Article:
Postgrad Music Theory UK/US?

<p>Hi, am new here, surprised I haven't discovered this great forum until now. I am finishing my undergrad with honours on clarinet in Queensland, Australia and I'm looking at postgrad options. I have a deep passion for theory, and recently decided to pursuit that. I do compose and I am proficient on the piano.</p>

<p>As this is only a recent decision I am starting to read books on Shenkerian, neo-riemannian, kurthian and semiotics and absorb as much as I can and see what I really like. I have to say I'm enjoying Schenkerian analysis and just reading about semiotics. My Uni doesn't teach Schenkerian, but I'm thinking of finding a private tutor to help me with it (just for kicks for the time being).</p>

<p>The plan is to teach clarinet for a while and then go overseas to either UK or US to study masters or PhD (in my wildest dreams) in music theory. Although I'm not sure what I'd like to do specifically with theory I KNOW i love british music and particularly the works of Malcolm Arnold (honours thesis will be on his 9th symphony).</p>

<p>The Question is would it be more beneficial to study in UK (because i AM afterall studying a british composer's work) or to study in US (for the better professors i guess?) as I have to start doing some research into grants and scholarships as me nor my family could pay for international study $$.</p>

<p>I know US has a plethora of choices of good unis (ok, maybe a handful for good theory), how about UK? I heard oxford is good for theory?</p>

<p>Sorry for my first long post!

<p>If it is music theory that you are interested in, then I don't think that the location (US vs. UK) is that crucial (assuming you are accepted at schools in each of equal calibre). If you are more interested in musicology or music history, then the country becomes more important if you are interested in things British.</p>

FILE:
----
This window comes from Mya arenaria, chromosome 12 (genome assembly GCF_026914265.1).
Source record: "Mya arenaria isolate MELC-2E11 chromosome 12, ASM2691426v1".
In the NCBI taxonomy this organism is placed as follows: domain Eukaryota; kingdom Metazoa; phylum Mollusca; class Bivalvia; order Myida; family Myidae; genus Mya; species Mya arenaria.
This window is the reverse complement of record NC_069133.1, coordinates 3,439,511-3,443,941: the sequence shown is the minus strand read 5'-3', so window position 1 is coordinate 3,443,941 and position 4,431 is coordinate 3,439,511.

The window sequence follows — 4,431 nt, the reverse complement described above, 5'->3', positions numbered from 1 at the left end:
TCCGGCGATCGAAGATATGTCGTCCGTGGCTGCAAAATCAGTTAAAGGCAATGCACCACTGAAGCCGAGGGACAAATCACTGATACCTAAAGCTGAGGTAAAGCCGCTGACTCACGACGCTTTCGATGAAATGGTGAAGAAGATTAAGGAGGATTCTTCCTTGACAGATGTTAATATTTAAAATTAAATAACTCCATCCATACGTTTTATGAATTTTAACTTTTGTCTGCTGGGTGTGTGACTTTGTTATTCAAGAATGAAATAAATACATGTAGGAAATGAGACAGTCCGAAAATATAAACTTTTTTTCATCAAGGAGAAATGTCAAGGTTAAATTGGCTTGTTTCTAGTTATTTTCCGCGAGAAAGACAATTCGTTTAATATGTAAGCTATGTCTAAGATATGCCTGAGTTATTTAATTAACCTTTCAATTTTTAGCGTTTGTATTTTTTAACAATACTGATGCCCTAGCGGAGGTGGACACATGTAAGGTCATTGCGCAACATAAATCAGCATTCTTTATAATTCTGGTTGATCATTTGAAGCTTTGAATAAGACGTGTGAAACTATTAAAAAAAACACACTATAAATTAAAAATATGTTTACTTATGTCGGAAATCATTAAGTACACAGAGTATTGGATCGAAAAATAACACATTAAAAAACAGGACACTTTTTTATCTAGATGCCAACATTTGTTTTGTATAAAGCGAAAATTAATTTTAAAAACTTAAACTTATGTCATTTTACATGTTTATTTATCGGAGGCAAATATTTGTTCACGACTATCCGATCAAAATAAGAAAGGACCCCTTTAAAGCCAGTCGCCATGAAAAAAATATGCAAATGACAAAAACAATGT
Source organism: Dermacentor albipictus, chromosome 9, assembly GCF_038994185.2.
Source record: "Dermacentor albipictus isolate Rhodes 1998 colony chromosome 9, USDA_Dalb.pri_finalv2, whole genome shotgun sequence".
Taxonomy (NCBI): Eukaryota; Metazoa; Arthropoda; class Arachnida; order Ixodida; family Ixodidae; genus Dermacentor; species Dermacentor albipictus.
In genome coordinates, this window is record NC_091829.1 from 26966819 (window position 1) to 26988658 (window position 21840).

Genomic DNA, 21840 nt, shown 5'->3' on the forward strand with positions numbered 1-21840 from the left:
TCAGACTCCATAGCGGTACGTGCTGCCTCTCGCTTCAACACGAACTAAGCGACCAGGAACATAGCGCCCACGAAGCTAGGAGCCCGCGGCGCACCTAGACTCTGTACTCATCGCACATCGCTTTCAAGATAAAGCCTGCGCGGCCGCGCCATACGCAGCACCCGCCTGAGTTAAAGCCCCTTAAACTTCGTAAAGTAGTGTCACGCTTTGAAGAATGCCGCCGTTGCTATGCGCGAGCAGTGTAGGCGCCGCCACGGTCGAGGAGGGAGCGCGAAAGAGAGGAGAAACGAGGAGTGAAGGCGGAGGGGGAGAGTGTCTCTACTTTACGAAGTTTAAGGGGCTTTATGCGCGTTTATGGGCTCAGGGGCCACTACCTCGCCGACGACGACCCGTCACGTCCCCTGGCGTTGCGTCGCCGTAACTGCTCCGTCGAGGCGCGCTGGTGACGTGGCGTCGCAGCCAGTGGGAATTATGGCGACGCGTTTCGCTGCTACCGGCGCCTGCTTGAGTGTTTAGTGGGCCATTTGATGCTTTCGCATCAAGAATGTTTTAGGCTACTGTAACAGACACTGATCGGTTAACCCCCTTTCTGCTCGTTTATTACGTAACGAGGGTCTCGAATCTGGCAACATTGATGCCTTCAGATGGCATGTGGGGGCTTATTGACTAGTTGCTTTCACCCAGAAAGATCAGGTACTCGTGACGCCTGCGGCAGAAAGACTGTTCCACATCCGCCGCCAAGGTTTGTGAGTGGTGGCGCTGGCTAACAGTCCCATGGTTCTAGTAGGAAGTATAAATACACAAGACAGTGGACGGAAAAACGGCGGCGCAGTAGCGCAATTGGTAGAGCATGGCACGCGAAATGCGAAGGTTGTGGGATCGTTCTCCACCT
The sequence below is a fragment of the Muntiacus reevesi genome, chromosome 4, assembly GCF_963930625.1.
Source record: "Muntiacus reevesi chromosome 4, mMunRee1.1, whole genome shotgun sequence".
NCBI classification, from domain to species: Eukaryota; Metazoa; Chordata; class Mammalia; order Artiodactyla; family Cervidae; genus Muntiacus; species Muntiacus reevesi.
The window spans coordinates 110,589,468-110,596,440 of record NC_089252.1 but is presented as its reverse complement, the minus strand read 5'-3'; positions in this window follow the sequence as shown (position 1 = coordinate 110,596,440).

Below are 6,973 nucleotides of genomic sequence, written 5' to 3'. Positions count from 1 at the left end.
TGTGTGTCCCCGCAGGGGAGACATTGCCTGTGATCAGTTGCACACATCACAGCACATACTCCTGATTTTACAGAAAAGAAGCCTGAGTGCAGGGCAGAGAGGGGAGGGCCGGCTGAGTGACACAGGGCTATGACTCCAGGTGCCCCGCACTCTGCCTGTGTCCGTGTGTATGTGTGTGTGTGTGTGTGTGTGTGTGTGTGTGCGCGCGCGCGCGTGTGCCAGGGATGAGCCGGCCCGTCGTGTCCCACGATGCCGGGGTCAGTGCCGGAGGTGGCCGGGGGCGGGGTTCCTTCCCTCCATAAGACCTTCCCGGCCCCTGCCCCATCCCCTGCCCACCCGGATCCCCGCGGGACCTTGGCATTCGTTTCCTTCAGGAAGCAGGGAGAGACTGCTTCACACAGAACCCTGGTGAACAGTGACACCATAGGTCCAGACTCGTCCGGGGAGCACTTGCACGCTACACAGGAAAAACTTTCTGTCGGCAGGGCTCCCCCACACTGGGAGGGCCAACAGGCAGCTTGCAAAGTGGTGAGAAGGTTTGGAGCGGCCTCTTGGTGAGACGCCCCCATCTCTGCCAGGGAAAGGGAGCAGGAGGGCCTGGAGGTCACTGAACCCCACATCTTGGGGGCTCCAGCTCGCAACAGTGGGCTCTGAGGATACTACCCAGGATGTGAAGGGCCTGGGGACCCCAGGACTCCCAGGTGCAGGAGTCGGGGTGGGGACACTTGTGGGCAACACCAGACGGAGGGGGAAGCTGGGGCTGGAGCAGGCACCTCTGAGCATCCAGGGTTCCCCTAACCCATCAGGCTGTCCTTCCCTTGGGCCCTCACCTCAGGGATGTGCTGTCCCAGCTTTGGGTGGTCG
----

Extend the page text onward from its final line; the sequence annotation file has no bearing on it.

<p>Consider McGill: excellent university for music academics, tuition is usually much lower than many US or UK unis, and is in the Americas but part of the British Commonwealth (best of both worlds :)).</p>

<p>in the US, some programs in musicology don't have "theory" divisions per se - most of the theory departments are in the Northeast - Yale, Harvard, CUNY, Columbia, Princeton among others, but there is no music theory department at UC Berkeley, for example (and they don't have dedicated music theory faculty; those types of courses are taught by composers and adjuncts); University of Chicago has a PhD in music history/theory. You need to look at the websites for the grad programs to find out about how they work. The UK programs you should look at should include Cambridge, Oxford and King's London. The UK programs are much quicker to the PhD than those in the US.</p>

<p>Thanks for all the pointers, they are really helpful! although I haven't made up my mind w regards to UK/US at least I can look into specific unis from here on. Now for the scholarship hunt! <em>v</em></p>

<p>Hey there, I'm studying music history at Cambridge at the moment and will be heading to a PhD program in the US in the fall. If you have any questions, let me know.</p>